An old-fashioned red barn provides an ideal setting for the Cooleys' roadside market.
The McLeods have been growing peaches in the sandhills of South Carolina almost as long as there has been a town here. "My granddad planted the first peaches around 1916 and sold most of them to the people on the train," says Campbell McLeod.
Now orders pour in from across the United States and Canada by e-mail, fax, and snail mail. "We only ship our best," says 24-year-old Jennifer Winburn, who manages gift box distribution. "If your mama's getting peaches from us, I handle her peaches as carefully as I'd handle my own mama's."
What's more, State 151 has become a well-traveled back road to the beach, which brings a brisk business to the family's two roadside markets. Locals still visit the original, a tiny building at the gate of the packing shed on U.S. 1, but most people stop at the modern market on a knoll a few miles away.
Customers linger on the long porch, cooled by ceiling fans and full of rocking chairs. In addition to peaches, the market boasts a wealth of baked goods, pickles, jams, and preserves. At the cafe, they serve tomato sandwiches, peach cobbler, and peach ice cream.
All this appeals to people such as Judy and Sammy Funderburk of Pageland, who brought their granddaughters Hannah, 9, and Megan, 5, to the market. "We came for more peaches," Judy explains. "We made peach ice cream yesterday, and we ran out. We've been coming here more than 40 years. You know you're getting local stuff when you come down here."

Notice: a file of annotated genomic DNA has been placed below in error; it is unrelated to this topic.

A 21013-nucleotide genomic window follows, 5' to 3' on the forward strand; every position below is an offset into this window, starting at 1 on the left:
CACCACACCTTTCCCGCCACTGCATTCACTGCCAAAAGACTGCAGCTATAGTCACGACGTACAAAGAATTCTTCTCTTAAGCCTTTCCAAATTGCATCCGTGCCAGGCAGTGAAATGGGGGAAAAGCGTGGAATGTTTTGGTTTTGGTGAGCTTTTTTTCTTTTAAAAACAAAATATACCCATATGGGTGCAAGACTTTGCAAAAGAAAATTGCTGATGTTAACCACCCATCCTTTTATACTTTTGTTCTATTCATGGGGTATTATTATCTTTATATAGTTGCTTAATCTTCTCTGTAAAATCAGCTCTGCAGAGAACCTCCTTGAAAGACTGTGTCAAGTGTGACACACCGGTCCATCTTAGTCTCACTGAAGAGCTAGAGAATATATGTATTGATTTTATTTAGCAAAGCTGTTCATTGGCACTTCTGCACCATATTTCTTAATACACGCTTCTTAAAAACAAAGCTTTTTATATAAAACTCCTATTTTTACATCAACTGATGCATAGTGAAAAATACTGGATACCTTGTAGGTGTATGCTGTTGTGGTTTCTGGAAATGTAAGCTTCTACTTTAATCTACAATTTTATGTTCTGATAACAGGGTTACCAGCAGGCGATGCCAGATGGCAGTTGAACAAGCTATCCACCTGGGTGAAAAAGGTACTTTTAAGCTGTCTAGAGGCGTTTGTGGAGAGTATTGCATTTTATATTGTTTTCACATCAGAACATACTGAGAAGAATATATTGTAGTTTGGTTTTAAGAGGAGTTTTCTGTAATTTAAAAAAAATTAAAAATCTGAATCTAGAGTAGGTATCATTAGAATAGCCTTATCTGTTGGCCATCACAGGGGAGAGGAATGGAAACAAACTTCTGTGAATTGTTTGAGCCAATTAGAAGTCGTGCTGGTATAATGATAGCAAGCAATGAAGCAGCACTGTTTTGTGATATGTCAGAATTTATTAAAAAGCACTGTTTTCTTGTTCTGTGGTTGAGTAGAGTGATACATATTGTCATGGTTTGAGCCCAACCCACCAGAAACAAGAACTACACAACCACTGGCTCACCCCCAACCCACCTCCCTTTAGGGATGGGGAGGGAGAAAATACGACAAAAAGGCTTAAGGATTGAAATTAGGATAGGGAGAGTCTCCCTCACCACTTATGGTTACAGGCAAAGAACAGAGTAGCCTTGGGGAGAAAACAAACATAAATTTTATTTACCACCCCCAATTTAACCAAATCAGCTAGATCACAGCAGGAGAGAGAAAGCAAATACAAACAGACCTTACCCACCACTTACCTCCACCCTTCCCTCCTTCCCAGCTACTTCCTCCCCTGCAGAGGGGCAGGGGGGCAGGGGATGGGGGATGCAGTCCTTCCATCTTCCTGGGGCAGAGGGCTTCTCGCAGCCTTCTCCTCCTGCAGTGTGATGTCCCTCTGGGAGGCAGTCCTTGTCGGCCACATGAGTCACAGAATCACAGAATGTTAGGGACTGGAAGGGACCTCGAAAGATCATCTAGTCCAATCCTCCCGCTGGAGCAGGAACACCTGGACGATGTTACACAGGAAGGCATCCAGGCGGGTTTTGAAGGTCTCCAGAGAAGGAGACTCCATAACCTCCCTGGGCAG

An Old-fashioned Roadside Stand
Cook's Roadside Market sits just feet from the blacktop on U.S. 25 in Edgefield County, about 50 miles southeast of Columbia. It's modest compared to some in the state, but the white shed, built on what was once a country store, has an old-fashioned, homey feel. Fans supplement the natural breeze, and a large beach umbrella shades the baskets of peaches out front.
A list of available shelled beans is handwritten on an aluminum-rimmed board. Today, there are butterbeans and pinkeye peas, as well as bins of homegrown tomatoes, potatoes, and canned goods. Of course, the baskets brimming with peaches disappear as fast as they can put them out.
"Some of the best peaches are grown right here in Edgefield County, South Carolina," Raymond Cook claims. "They call this area The Ridge, and it's known for growing peaches. I don't fly, but they say you can see the sandy ridge from the air."
At Christmas, the Cooks send about a thousand greeting cards, encouraging customers to come back for strawberries, peaches, and produce. The personal touch seems to work. Loyal patrons come from all over the Eastern seaboard to get the Cooks' peaches.
The quality keeps customers clamoring for more, Raymond says. Ask him what makes a peach so juicy and sweet, and he'll just shrug. "That's a peach farmer's secret," he says.